Aye, the Japanese photobooks exhibition is fantastic - the breadth of the works is amazing, there's something for everyone. I need to go back as an hour simply wasn't enough time to enjoy all the tomes on offer. My only criticism would be the fact that the books themselves, as objects, aren't that interesting given that Japanese photography has produced some of the finest examples of how to put together a photobook. Still, I expect the value of them undoubtedly proved to be a factor in their selection.
  • 0

#55 Klaark

Klaark
  • Members
  • 974 posts

Posted 03 October 2012 - 08:19 PM

Not long now until the Moriyama and Klein show opens at the Tate. When I saw Moriyama's retrospective in Tokyo several years ago it left me dumbstruck and changed the way I viewed photographs and photography. His images are equal parts haunting, dystopian, sinister and atmospheric, and that's still doing him a disservice. I've bagged tickets for his talk next Tuesday and printing show the following Saturday, where you get to put together your own Moriyama tome which is then signed by the man himself. Excited doesn't quite cut it.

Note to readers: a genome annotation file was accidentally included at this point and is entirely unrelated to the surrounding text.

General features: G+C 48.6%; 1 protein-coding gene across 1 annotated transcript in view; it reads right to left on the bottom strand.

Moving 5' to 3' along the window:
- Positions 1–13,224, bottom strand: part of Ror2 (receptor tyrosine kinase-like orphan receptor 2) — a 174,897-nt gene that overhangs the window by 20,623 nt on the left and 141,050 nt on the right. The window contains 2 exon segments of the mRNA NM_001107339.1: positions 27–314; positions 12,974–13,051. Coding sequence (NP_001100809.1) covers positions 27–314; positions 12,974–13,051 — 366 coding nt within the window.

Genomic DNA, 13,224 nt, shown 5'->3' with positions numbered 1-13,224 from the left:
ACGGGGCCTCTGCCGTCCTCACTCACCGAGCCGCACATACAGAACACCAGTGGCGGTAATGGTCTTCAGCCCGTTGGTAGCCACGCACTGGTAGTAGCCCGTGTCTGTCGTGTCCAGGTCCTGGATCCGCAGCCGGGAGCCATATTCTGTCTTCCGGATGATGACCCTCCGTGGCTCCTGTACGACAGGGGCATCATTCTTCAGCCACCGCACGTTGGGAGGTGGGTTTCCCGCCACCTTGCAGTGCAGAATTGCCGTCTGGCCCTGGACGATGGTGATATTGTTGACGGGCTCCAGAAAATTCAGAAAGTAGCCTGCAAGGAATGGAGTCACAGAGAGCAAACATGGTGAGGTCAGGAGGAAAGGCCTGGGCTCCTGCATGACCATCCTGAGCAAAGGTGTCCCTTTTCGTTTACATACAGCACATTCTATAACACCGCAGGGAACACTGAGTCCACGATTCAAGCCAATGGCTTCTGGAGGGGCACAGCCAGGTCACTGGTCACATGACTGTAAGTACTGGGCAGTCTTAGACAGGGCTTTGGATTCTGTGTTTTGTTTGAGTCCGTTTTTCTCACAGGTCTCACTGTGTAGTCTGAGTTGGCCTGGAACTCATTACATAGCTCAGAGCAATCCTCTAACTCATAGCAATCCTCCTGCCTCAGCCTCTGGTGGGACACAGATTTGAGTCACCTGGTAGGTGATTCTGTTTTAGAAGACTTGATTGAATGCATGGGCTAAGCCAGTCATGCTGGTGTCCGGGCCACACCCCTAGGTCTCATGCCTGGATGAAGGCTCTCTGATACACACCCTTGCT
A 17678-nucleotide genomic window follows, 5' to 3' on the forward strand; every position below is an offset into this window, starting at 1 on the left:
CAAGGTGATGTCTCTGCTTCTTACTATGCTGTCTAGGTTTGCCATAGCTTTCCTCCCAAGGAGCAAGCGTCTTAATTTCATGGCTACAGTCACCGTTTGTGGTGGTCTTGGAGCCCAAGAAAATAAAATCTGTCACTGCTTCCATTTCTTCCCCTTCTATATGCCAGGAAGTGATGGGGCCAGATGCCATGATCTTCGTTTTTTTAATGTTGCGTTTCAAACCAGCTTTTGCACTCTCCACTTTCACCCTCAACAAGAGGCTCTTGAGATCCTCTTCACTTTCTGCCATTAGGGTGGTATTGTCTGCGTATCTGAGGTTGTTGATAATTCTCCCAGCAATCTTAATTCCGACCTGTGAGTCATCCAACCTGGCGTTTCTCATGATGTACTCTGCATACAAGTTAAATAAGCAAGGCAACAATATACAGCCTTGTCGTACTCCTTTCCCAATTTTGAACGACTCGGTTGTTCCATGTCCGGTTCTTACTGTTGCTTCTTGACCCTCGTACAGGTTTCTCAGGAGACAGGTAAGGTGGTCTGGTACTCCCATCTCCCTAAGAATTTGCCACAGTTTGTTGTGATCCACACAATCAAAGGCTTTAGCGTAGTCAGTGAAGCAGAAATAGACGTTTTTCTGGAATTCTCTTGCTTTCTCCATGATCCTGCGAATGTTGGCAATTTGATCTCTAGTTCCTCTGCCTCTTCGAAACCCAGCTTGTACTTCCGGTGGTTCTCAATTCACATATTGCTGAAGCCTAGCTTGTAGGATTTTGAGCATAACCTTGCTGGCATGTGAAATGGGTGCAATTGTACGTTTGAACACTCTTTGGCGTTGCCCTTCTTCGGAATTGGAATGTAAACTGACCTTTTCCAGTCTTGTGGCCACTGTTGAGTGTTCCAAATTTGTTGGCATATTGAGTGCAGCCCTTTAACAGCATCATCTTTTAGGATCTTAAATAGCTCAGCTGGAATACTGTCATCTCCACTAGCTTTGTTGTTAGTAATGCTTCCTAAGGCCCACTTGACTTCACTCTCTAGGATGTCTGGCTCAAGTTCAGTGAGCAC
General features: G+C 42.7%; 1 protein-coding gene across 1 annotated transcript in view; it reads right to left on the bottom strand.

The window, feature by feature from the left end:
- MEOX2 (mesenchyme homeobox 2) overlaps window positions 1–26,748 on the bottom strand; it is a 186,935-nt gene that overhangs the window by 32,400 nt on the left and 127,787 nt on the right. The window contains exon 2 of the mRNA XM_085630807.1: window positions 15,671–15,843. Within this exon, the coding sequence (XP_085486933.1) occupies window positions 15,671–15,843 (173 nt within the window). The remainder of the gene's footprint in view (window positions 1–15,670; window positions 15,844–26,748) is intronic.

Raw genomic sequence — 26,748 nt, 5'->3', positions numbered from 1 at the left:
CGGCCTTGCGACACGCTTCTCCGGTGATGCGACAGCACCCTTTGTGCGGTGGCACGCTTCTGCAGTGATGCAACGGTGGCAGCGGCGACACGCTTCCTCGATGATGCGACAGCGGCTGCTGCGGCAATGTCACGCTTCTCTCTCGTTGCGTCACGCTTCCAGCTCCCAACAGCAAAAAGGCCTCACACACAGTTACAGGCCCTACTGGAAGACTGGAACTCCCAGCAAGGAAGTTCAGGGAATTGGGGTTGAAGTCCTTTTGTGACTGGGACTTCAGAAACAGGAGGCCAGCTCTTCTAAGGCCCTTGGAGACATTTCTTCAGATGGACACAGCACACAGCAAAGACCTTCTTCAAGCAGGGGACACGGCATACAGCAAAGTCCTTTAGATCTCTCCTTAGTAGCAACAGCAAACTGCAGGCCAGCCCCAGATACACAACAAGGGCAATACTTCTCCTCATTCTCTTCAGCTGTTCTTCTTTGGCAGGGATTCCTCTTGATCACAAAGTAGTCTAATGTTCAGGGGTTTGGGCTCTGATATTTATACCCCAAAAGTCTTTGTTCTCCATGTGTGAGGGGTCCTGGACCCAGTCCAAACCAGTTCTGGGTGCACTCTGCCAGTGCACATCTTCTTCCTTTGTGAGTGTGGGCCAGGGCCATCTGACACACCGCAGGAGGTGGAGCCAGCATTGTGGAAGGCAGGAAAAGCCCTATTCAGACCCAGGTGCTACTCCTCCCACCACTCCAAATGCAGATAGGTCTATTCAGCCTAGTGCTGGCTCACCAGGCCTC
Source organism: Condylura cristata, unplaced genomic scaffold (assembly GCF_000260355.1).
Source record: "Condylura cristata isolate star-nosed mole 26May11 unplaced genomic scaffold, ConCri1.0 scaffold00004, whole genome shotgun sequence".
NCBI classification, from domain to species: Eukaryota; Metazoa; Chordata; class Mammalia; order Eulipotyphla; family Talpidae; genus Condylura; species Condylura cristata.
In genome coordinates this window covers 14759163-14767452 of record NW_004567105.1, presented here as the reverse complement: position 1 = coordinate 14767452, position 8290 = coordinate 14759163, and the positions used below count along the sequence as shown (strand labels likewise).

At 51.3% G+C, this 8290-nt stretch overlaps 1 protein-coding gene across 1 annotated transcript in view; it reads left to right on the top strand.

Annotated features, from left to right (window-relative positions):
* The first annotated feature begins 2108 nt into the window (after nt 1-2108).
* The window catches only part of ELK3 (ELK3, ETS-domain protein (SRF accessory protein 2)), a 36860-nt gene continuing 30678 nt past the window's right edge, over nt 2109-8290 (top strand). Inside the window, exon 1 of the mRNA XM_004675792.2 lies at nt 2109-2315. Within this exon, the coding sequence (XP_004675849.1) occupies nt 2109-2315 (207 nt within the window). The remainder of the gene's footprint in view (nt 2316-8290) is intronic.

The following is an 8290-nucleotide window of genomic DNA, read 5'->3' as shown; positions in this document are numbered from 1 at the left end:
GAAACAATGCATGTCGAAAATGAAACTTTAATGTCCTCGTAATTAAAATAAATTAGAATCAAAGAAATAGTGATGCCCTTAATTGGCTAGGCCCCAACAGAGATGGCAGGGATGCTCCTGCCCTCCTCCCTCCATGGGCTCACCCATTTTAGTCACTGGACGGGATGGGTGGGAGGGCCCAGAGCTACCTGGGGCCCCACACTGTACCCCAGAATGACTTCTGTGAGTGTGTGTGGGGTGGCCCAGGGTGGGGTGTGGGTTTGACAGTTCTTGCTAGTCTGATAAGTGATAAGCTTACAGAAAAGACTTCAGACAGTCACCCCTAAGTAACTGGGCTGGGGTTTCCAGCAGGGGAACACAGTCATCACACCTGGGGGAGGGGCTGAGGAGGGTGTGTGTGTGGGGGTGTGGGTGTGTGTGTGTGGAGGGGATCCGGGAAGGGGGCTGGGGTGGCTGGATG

And Klein's no slouch, either.

Posted Image

Posted Image
  • 0

#56 Rev

Rev
  • Members
  • 24321 posts

Posted 04 October 2012 - 05:06 PM

Have you seen that Daido is signing at The Photographer's Gallery next week? Mind you, last time I went in there when it re-opened they'd got more or less a bookcase of his books, seemingly all signed. I'll be going to the exhibition, but I'm not a massive fan of either. I can see the appeal with Moriyama, but I just don't click with him.

I really will write something about books I've bought recently at some point.
  • 0

#57 Klaark

Klaark
  • Members
  • 974 posts

Posted 04 October 2012 - 05:48 PM